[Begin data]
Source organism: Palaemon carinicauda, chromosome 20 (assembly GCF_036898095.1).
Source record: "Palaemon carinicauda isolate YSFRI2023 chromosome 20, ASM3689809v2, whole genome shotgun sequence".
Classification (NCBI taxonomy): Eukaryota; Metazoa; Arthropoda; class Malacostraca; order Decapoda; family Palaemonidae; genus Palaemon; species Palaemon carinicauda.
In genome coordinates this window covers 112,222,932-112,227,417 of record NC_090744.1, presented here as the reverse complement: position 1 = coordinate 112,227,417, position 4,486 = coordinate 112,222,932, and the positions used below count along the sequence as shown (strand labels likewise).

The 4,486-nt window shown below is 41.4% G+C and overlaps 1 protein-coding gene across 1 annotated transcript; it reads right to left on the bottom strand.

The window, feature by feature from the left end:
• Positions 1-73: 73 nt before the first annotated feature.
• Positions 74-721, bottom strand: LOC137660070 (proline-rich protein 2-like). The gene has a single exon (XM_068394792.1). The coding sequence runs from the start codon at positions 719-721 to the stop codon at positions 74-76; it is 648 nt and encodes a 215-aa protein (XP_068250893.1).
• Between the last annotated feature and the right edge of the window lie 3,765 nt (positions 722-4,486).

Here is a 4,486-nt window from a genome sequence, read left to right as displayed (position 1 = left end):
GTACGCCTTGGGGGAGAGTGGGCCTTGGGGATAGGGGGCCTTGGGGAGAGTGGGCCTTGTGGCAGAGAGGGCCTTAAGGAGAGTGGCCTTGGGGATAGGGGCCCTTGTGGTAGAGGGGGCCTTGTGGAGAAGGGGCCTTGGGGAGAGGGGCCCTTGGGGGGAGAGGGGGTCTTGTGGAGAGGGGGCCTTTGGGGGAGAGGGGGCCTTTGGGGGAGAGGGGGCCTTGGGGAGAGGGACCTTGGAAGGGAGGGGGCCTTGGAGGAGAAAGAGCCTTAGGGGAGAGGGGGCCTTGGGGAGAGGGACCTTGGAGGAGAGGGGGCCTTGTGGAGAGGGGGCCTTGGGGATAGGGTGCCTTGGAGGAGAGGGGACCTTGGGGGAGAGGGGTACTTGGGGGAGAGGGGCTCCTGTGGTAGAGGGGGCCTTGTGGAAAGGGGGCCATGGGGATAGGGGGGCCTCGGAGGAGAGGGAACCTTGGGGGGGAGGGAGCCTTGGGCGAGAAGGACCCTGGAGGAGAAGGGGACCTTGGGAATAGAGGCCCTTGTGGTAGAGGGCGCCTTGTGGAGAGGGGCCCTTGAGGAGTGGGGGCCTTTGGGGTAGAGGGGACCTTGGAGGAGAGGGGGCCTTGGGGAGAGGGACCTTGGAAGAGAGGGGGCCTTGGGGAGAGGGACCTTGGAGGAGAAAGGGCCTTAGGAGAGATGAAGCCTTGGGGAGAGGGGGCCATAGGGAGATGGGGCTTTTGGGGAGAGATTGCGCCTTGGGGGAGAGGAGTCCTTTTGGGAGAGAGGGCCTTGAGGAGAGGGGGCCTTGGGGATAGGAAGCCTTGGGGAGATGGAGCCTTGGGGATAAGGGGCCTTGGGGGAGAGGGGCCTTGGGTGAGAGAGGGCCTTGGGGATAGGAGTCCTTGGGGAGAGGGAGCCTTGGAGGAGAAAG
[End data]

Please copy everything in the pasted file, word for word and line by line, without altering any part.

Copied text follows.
Source organism: Palaemon carinicauda, chromosome 20 (assembly GCF_036898095.1).
Source record: "Palaemon carinicauda isolate YSFRI2023 chromosome 20, ASM3689809v2, whole genome shotgun sequence".
Classification (NCBI taxonomy): Eukaryota; Metazoa; Arthropoda; class Malacostraca; order Decapoda; family Palaemonidae; genus Palaemon; species Palaemon carinicauda.
In genome coordinates this window covers 112,222,932-112,227,417 of record NC_090744.1, presented here as the reverse complement: position 1 = coordinate 112,227,417, position 4,486 = coordinate 112,222,932, and the positions used below count along the sequence as shown (strand labels likewise).

The 4,486-nt window shown below is 41.4% G+C and overlaps 1 protein-coding gene across 1 annotated transcript; it reads right to left on the bottom strand.

The window, feature by feature from the left end:
• Positions 1-73: 73 nt before the first annotated feature.
• Positions 74-721, bottom strand: LOC137660070 (proline-rich protein 2-like). The gene has a single exon (XM_068394792.1). The coding sequence runs from the start codon at positions 719-721 to the stop codon at positions 74-76; it is 648 nt and encodes a 215-aa protein (XP_068250893.1).
• Between the last annotated feature and the right edge of the window lie 3,765 nt (positions 722-4,486).

Here is a 4,486-nt window from a genome sequence, read left to right as displayed (position 1 = left end):
GTACGCCTTGGGGGAGAGTGGGCCTTGGGGATAGGGGGCCTTGGGGAGAGTGGGCCTTGTGGCAGAGAGGGCCTTAAGGAGAGTGGCCTTGGGGATAGGGGCCCTTGTGGTAGAGGGGGCCTTGTGGAGAAGGGGCCTTGGGGAGAGGGGCCCTTGGGGGGAGAGGGGGTCTTGTGGAGAGGGGGCCTTTGGGGGAGAGGGGGCCTTTGGGGGAGAGGGGGCCTTGGGGAGAGGGACCTTGGAAGGGAGGGGGCCTTGGAGGAGAAAGAGCCTTAGGGGAGAGGGGGCCTTGGGGAGAGGGACCTTGGAGGAGAGGGGGCCTTGTGGAGAGGGGGCCTTGGGGATAGGGTGCCTTGGAGGAGAGGGGACCTTGGGGGAGAGGGGTACTTGGGGGAGAGGGGCTCCTGTGGTAGAGGGGGCCTTGTGGAAAGGGGGCCATGGGGATAGGGGGGCCTCGGAGGAGAGGGAACCTTGGGGGGGAGGGAGCCTTGGGCGAGAAGGACCCTGGAGGAGAAGGGGACCTTGGGAATAGAGGCCCTTGTGGTAGAGGGCGCCTTGTGGAGAGGGGCCCTTGAGGAGTGGGGGCCTTTGGGGTAGAGGGGACCTTGGAGGAGAGGGGGCCTTGGGGAGAGGGACCTTGGAAGAGAGGGGGCCTTGGGGAGAGGGACCTTGGAGGAGAAAGGGCCTTAGGAGAGATGAAGCCTTGGGGAGAGGGGGCCATAGGGAGATGGGGCTTTTGGGGAGAGATTGCGCCTTGGGGGAGAGGAGTCCTTTTGGGAGAGAGGGCCTTGAGGAGAGGGGGCCTTGGGGATAGGAAGCCTTGGGGAGATGGAGCCTTGGGGATAAGGGGCCTTGGGGGAGAGGGGCCTTGGGTGAGAGAGGGCCTTGGGGATAGGAGTCCTTGGGGAGAGGGAGCCTTGGAGGAGAAAG